Partnow: "Ben Falk (proprietor of Cleaning the Glass and former head of analytics for the Blazers and 76ers) has told me that he often annoyed the GMs he worked for by answering many questions with one of his own: “what are we solving for here?” I think Ben’s query applies here. Are we trying to help teams stay together because we think it helps drive fan interest in commitment? Are we trying to protect teams from themselves in terms of how deep a hole any one management group can dig, a la the Stepien Rule? Essentially, what’s the problem we are trying to solve, or is the system working as intended? I think that’s a bigger question than we have time for here, but I think the present system broadly works, though it would work better if teams didn’t tend to be quite as status quo-biased as they often prove to be."

Given the cyclical nature of trends and how many great big men passers we now have in the NBA, do you see the game ever returning to the post-up heavy one of the 90s and 2000s?

Partnow: "I don’t think we’re likely to see a return to a game with a lot of static, clear out a side and dump it into the big guy post-ups, at least not without substantial rule changes. I covered this in the book, but the switch from the old illegal defense rule to today’s defensive 3-seconds rule makes playing out of a stationary post-up player a lot more challenging than it used to be."

"What we might see is offenses based around facilitating out of quicker, movement-based post-ups. As my fellow Milwaukeean Eric Nehm has often noted, I love a good duck-in where a player receives the ball in a post-up position off of quick, possibly random movement. The increased vision and skill level of modern bigs will allow them to take advantage of defenses reacting to such an unexpected threat. But that strikes me as an approach that will end up looking a lot more like some of the dribble handoff heavy stuff teams like Denver and (when Bam Adebayo is healthy) Miami like to run, than it would Shaq planting himself on the block and sticking a hand in the air to receive the ball in the 90s and early 2000s."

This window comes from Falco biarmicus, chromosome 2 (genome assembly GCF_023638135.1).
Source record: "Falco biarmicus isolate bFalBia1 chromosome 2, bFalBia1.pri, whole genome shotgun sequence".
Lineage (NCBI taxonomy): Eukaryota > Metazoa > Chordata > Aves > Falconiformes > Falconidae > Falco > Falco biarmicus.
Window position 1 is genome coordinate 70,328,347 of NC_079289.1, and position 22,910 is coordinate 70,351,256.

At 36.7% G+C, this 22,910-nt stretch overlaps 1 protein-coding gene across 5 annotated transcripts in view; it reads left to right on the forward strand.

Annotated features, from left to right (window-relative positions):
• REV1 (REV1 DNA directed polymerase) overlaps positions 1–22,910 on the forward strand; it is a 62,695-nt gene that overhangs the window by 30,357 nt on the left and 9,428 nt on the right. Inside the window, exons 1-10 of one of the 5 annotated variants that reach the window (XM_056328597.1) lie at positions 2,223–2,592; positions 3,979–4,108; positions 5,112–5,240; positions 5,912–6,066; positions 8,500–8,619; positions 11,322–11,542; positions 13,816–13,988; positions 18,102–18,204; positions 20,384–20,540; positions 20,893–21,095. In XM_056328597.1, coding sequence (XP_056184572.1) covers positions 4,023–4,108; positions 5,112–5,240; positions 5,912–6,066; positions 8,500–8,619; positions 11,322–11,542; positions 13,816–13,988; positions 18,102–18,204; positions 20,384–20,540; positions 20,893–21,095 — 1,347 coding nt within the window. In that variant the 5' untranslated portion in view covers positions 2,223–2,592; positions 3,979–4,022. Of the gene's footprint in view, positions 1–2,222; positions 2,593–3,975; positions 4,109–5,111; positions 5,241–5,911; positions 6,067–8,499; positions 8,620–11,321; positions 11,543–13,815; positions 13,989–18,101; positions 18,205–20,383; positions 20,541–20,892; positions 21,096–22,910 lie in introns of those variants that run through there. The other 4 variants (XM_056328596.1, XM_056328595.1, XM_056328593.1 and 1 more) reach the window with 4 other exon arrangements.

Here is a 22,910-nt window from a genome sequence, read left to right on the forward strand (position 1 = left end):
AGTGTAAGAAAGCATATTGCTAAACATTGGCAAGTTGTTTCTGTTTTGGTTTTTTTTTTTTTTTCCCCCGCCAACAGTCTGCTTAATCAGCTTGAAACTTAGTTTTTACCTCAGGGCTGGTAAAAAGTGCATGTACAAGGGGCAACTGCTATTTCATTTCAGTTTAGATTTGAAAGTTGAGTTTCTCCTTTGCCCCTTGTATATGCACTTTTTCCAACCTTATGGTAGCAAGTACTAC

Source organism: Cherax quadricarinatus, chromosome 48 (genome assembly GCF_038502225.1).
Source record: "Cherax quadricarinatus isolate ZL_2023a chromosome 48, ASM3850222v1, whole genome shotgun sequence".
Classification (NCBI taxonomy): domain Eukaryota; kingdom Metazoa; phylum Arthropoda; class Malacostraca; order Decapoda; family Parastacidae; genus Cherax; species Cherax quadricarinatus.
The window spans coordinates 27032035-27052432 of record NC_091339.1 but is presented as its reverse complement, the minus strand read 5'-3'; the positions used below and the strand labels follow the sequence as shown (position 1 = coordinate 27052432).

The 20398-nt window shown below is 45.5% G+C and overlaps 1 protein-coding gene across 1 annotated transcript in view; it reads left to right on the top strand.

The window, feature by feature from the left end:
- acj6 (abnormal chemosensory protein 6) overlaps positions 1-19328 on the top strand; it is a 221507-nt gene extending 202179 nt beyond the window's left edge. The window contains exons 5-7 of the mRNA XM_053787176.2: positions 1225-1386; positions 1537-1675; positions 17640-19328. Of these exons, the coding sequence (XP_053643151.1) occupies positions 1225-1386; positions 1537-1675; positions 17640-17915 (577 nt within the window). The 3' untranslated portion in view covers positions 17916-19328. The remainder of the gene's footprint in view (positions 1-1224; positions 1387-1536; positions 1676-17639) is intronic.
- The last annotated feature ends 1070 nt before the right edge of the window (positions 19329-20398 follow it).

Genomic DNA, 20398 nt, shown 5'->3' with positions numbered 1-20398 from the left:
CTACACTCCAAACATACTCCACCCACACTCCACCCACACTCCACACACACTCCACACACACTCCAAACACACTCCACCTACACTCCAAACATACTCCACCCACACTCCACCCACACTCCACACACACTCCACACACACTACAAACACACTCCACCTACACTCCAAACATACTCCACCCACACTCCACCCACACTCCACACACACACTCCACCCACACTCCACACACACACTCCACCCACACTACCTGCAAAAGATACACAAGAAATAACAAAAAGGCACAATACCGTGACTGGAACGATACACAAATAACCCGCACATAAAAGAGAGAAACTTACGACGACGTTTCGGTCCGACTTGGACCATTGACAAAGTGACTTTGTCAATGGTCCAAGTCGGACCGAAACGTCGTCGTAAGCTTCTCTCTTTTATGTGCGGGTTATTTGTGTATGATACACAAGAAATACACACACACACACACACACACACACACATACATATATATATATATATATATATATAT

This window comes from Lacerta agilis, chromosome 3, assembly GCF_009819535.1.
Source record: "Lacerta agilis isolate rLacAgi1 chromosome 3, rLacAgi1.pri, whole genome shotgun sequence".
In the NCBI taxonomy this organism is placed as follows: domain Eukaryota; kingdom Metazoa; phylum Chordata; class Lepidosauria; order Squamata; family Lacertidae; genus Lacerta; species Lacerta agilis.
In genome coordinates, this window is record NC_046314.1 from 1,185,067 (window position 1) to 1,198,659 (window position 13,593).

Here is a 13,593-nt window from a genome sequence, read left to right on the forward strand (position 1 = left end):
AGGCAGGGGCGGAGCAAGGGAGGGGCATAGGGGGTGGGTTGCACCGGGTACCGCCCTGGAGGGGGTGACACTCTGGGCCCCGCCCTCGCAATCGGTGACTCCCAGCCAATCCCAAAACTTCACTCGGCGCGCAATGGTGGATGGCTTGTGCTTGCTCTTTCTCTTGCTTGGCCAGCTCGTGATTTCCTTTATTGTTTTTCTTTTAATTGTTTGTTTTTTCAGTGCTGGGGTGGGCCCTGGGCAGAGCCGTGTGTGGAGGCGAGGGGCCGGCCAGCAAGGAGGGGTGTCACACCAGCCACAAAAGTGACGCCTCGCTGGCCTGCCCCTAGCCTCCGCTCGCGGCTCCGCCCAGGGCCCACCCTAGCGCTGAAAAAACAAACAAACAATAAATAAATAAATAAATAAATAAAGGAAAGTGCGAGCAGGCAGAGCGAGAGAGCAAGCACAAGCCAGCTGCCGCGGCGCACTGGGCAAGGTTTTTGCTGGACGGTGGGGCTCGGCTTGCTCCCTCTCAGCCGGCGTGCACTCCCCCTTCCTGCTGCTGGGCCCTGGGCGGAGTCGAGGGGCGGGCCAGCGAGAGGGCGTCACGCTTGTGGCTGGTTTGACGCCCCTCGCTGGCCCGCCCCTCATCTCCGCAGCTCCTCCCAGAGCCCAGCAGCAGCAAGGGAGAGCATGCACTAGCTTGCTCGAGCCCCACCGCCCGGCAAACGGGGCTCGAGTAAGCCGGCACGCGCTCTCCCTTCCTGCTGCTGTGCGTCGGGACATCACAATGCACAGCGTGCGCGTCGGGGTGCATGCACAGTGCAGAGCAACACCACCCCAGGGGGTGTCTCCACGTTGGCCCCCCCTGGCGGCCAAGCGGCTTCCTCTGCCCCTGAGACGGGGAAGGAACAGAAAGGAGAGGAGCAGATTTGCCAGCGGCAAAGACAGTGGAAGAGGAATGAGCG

In the chapter comparing playoff and regular season strategy (great Carlos Boozer shoutout, by the way), you talk about how, in order to neutralize All-Star players, teams normally devise multiple plans for stopping them (“Plans A, B, and C”). Can you give us an example of how this works in practice from a time during your tenure with the Bucks?

Partnow: "I don’t think I can give a specific example. But there were numerous situations where you go into a series not wanting to have to double team a given player or on a certain action, so plan A might be to defend it straight up until that proves untenable. Plan B might be double-teaming immediately, but then if the opposition is consistently able to pass out of the double to good looks, Plan C might be doing some kind of scramble early in a possession to keep the offense from even getting to the action causing all the problems."

"The best teams and players will be able to choose the correct option depending on which plan the defense is executing. But the players without a variety of skills or the teams which play by rote won’t be able to adjust, and those are the ones that will often struggle in the playoffs as the opposition finds out their weak points."

In your chapter about drafting, you talk about the issue with player comparisons. I am not really a fan of one-to-one player comparisons, but I do like the idea of having tiers of potential developmental outcomes. Do you see any use/value in player comparisons at all, or would you like the practice removed altogether?

Partnow: "In practice, the combination of anchoring and optimism biases make comps more likely to mislead than to enlighten, in my opinion. Sure, you can give a range of outcomes, but how many people will look past the top line? I understand the desire to simplify with a quick comp, because you consider a whole lot of guys in any one draft class, but the shortcut ends up short-circuiting the evaluation rather than simply saving time."

Coming into this book, I’ve always felt a sense of existential dread in the back of my mind about the possibility that basketball analytics may reach a level that data will no longer require analysts for interpretation. To your credit, you do a great job throughout the book of highlighting the importance of humans in this process; what other comforting advice would you give to someone who shares this feeling of the future?

Partnow: "We would have to improve our understanding of the game by multiple orders of magnitude for truly useful 'automated analysis' to be a worry. During one offseason during my tenure with the Bucks, the analytics group got together and brainstormed all the things we would need to know from a statistical point of view to feel we had 'solved' basketball — things from perimeter defensive skill, to movement shooting, to lineup synergies and so on. We ended up with around 70 post-its up on the board. We figured about three of them were already solved. Another five or six were close. Of the remaining 60-plus, we couldn’t even imagine how we would go about addressing more than half of the concepts. So I would say there is still an immense amount to learn."


Wow. What great responses from Seth. I feel even smarter than I felt after I read through his book (and I felt brilliant after that!). If you enjoyed this conversation and want to hear more from Seth, be sure to buy his book "The Midrange Theory," available now.